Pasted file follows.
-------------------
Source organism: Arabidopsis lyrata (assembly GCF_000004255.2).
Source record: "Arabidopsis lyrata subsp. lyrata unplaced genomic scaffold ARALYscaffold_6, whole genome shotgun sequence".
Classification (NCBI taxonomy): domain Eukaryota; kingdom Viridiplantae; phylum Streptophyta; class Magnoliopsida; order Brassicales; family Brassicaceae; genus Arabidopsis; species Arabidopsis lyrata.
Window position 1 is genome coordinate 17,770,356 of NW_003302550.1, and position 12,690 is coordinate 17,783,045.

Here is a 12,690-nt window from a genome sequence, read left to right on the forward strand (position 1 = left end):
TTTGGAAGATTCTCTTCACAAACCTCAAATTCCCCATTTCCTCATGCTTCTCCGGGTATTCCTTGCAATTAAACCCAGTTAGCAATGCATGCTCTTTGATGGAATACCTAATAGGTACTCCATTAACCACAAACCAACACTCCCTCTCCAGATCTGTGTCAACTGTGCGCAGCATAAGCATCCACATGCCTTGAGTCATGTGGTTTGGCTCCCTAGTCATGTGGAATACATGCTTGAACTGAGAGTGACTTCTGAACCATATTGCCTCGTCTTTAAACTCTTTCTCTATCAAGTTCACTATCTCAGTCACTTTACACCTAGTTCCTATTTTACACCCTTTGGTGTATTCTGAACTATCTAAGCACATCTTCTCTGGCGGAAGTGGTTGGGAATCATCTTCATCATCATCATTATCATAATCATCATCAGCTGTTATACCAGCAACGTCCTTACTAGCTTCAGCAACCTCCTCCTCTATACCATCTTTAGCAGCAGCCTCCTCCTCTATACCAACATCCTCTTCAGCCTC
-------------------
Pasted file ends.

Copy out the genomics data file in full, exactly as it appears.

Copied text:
Source organism: Arabidopsis lyrata (assembly GCF_000004255.2).
Source record: "Arabidopsis lyrata subsp. lyrata unplaced genomic scaffold ARALYscaffold_6, whole genome shotgun sequence".
Classification (NCBI taxonomy): domain Eukaryota; kingdom Viridiplantae; phylum Streptophyta; class Magnoliopsida; order Brassicales; family Brassicaceae; genus Arabidopsis; species Arabidopsis lyrata.
Window position 1 is genome coordinate 17,770,356 of NW_003302550.1, and position 12,690 is coordinate 17,783,045.

Here is a 12,690-nt window from a genome sequence, read left to right on the forward strand (position 1 = left end):
TTTGGAAGATTCTCTTCACAAACCTCAAATTCCCCATTTCCTCATGCTTCTCCGGGTATTCCTTGCAATTAAACCCAGTTAGCAATGCATGCTCTTTGATGGAATACCTAATAGGTACTCCATTAACCACAAACCAACACTCCCTCTCCAGATCTGTGTCAACTGTGCGCAGCATAAGCATCCACATGCCTTGAGTCATGTGGTTTGGCTCCCTAGTCATGTGGAATACATGCTTGAACTGAGAGTGACTTCTGAACCATATTGCCTCGTCTTTAAACTCTTTCTCTATCAAGTTCACTATCTCAGTCACTTTACACCTAGTTCCTATTTTACACCCTTTGGTGTATTCTGAACTATCTAAGCACATCTTCTCTGGCGGAAGTGGTTGGGAATCATCTTCATCATCATCATTATCATAATCATCATCAGCTGTTATACCAGCAACGTCCTTACTAGCTTCAGCAACCTCCTCCTCTATACCATCTTTAGCAGCAGCCTCCTCCTCTATACCAACATCCTCTTCAGCCTC